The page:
BENTON — The Maine Public Utilities Commission has ordered an investigation into operations at a Central Maine Power Co. substation on Albion Road in hope of concluding a three-year dispute between the company and neighboring property owners about noise.

The commission is scheduled to have an initial conference in the case Thursday and ultimately could require the company to fix the cause of the loud noise.

A public advocate retained by CMP already has spent two years mediating the dispute, and a special land dispute team set up by the commission to deal with such cases decided the commission should take jurisdiction because it was outside the team’s scope.

Considering how long the issue has played out, commissioners want to reach a conclusion as soon as they can, Executive Director Harry Lanphear said Wednesday.

“We want to try to resolve the situation the best we can to address the concerns of the citizens,” Lanphear said. “We would really like to expedite this process and this proceeding as best we can.”

The dispute goes back to May 2013, just after CMP had finished building the substation as part of its $1.4 billion system upgrade called the Maine Power Reliability Program.

Immediately after the company energized the station, a handful of residents living near it reported it generated excessive noise, and they made 38 complaints about the station to CMP from the time it was powered on until October 2013, according to a chronology of the dispute attached to the commission order.

A voice mail left Wednesday afternoon for CMP spokeswoman Gail Rice was not returned immediately.

In a report to the commission’s land dispute team in February 2014, ombudsman Leah Sprague said residents living near the station — including Cherry Strohman; Sen. Scott Cyrway, R-Benton, who represents the area; and Doug and Sue Blaisdell — reported that loud, unpredictable noises, often late at night, prevented them from sleeping and had destroyed their quality of life in an otherwise quiet rural area.

Despite the complaints, CMP and Burns and McDonnell, the Missouri-based engineering firm managing the system upgrade, after several rounds of testing determined that sounds from the station were within the 45-decibel limit in Benton’s noise ordinance and the Maine Department of Environmental Protection noise standard, according to Sprague’s 2014 report. A noise reading at 45 decibels measures about halfway between the sound of a conversation at home and library noise.

Residents doubted those readings, stating the measurements were taken at a time when the station wasn’t generating excessive noise.

The commission’s land dispute team, set up to field complaints resulting from the CMP Maine Power Reliability Program, decided in 2014 the conflict was “not ripe for resolution,” according to a second referral Sprague filed with the commission last month.

In that report, Sprague noted that an independent noise test in fall 2014 “documented loud excursions in sound,” confirming residents’ accounts that the station noise could increase unpredictably and in the middle of the night.

Those results were confirmed by CMP and Burns and McDonnell in 2015 at the Albion Road location and another substation on Maguire Road in Kennebunk that was also the subject of noise complaints from neighbors, according to Sprague. The Maguire Road substation had been rebuilt and moved closer to neighbors as part of CMP’s upgrade, according to the commission.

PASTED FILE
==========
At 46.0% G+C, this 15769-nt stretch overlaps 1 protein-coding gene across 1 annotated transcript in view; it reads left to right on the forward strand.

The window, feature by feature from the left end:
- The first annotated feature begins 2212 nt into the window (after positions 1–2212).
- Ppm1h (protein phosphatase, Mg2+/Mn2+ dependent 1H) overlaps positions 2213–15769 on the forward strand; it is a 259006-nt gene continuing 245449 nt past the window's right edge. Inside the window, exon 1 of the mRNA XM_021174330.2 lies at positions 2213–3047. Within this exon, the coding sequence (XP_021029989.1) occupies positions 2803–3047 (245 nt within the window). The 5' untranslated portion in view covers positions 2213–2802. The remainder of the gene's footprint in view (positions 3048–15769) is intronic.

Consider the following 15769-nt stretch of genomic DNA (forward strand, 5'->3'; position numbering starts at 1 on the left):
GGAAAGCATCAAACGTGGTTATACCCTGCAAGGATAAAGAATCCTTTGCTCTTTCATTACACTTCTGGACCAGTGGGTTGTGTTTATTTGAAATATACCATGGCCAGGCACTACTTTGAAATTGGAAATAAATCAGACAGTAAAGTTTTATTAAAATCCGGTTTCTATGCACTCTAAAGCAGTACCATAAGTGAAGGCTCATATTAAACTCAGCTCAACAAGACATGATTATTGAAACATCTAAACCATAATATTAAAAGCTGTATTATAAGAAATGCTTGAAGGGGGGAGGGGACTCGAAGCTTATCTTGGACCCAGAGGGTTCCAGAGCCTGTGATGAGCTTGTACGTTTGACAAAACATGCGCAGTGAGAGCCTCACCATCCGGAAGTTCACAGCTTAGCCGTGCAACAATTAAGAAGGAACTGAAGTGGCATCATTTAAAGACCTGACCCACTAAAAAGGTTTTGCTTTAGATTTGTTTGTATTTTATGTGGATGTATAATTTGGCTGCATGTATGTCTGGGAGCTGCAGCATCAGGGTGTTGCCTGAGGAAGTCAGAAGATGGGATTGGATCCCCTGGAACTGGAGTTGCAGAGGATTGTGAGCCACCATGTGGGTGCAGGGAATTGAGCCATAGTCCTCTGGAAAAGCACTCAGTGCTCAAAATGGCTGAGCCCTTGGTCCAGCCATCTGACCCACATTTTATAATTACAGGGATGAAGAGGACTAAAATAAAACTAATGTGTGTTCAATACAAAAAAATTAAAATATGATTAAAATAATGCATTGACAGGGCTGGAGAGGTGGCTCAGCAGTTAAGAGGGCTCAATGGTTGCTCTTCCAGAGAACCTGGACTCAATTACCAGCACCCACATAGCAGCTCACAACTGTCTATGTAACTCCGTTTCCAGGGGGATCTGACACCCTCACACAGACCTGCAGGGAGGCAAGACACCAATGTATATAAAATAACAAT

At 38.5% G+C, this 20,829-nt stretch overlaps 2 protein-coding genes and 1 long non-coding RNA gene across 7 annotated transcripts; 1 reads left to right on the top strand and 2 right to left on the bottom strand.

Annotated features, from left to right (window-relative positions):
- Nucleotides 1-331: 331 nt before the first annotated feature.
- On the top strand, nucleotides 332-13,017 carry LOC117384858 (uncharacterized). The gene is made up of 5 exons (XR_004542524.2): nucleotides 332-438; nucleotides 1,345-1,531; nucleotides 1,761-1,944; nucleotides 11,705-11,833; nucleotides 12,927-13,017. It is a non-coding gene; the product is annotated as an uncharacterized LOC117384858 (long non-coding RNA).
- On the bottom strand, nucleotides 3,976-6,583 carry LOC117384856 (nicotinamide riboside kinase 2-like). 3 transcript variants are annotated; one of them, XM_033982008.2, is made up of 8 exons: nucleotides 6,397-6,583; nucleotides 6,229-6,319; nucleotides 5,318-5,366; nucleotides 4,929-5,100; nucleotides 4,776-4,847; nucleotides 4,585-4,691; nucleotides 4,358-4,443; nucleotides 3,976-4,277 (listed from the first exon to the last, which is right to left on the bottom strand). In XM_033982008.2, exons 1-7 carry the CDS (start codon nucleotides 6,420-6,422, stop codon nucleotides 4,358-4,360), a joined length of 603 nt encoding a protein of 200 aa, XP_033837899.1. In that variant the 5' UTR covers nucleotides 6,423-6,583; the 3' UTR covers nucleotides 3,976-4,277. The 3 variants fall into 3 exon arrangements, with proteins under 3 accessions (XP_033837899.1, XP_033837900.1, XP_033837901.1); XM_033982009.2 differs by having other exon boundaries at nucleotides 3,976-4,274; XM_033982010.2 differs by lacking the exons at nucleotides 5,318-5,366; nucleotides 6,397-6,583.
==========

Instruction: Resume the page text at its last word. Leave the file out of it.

In September, CMP started an in-depth investigation into what was causing the noise and determined it came from DC current flowing into the stations. The company came up with a possible way to block the current, but further analysis and testing meant the problem might not be fixed until October 2017 at the earliest, Sprague reported.

That timeline was not acceptable to the affected residents, who wanted CMP to make changes immediately, she said.

“These neighbors have been deprived of the quiet enjoyment of their homes for over two and a half years. The loud noises from the substation occur intermittently and unpredictably, typically in the middle of the night, and are loud enough and unpleasant enough to wake neighbors and render them unable to return to sleep,” Sprague wrote.

Sprague added that CMP “has indicated that commission approval will be required before any mitigation can be implemented.”

In its order, the PUC said the land dispute team decided it was not well-suited to address the issue because the complaints were outside the intended scope of the group, and the cost of solving the noise problem would “greatly exceed” the $200,000 threshold the team has to order mitigation.

“Finally, we also note that CMP has specifically stated that it will not carry out any mitigation efforts unless ordered to do so by the commission,” the order stated.

At least 17 parties have been notified of Thursday’s case conference, although Lanphear on Wednesday did not know how many people would attend.

Doug Blaisdell, reached at his automobile garage business on Wednesday, said he and his wife would be there.

“We just want the noise to disappear,” Blaisdell said, but he declined to comment further before talking with his lawyer.

Peter McGuire — 861-9239

[email protected]

Twitter: @PeteL_McGuire